Oscar writers share some of their secrets for creating a kudocast.
FIRST THINGS FIRST:According to Bruce Vilanch, any material for animated presenters gets written first, since it takes time for the artists to produce the animation. Patter for the four acting award presenters is usually written next, since in most cases the previous year’s winners will be presenting. Then, as longtime talent coordinator Danette Herman books additional presenters, their material is handled.
BE FUNNY EARLY:Comedian Jeffrey Ross put what he learned from writing on Billy Crystal’s 2000 kudocast to the test as the host of this year’s WGA Awards. “The host should do most of his best material in the first hour,” Ross says, “By hour three, nominees are looking for their award, audience members are thinking about the babysitter at home and the parking lot situation after the show.” Overall, he advises, do your thing, get out of the way, and start cutting jokes as the show winds down.
KNOW THE LIMITS:Ross learned this from his mentor, Buddy Hackett. Ross adds “comedy should tease, and not hurt” on the Oscars. Sure, it’s great to poke fun at a celeb, but make sure they have a sense of humor. In the past, jokes about Robert Downey, Jr. have been thrown out to avoid offending the thesp about his drug problem. Any jokes about bigwig industryites are handled with the utmost sensitivity: Careers are involved.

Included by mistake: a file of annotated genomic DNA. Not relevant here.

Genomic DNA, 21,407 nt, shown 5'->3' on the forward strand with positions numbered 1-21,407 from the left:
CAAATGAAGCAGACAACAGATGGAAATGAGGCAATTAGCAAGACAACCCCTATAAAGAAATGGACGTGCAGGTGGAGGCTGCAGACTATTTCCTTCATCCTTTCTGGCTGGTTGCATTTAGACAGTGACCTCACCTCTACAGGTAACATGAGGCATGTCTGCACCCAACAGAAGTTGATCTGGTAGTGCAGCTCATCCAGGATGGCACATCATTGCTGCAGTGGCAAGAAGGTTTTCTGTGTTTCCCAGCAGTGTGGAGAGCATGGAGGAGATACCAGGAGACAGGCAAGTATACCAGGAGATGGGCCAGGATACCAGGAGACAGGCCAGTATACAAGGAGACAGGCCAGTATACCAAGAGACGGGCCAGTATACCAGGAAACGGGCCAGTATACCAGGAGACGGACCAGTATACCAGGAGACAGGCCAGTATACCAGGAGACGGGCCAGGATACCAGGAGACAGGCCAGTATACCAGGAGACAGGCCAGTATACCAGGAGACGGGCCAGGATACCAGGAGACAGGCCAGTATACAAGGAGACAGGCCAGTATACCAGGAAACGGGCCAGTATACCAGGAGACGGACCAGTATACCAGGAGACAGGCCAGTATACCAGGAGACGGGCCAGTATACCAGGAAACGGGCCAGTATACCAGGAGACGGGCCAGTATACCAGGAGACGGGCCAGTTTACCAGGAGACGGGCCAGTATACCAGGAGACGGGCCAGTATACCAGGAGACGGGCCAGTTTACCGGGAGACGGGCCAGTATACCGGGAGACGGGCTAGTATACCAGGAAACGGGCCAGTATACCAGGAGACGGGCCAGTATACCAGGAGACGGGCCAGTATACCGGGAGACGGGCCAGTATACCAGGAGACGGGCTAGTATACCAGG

JOKES STICK BETTER WITH STAGE HAMS.Actors used to playing characters are the best guinea pigs for one-liners, i.e. Kevin Spacey, Mike Meyers, and Jim Carrey. Actors possessing a more serious aura, such as Keanu Reeves and Johnny Depp, require greater care.
WHAT GLOBAL AUDIENCE?The Oscarcast may be seen around the world, but the folks who matter are in the audience, and the film fans watching at home. So inside jokes about Harvey Weinstein or Russell Crowe’s demeanor are fine. The hosts are professional comedians, after all, who respond to a lively audience; if viewers in Cairo don’t get the joke, oh well.
BE READY TO IMPROVISE:Clever comedy is great, but often the most memorable Oscar moments are spontaneous. Remember when Steve Martin brought some dip to a surprised, carrot-munching Danny De Vito at last year’s Oscars? So writers and the host need to stay alert throughout the show.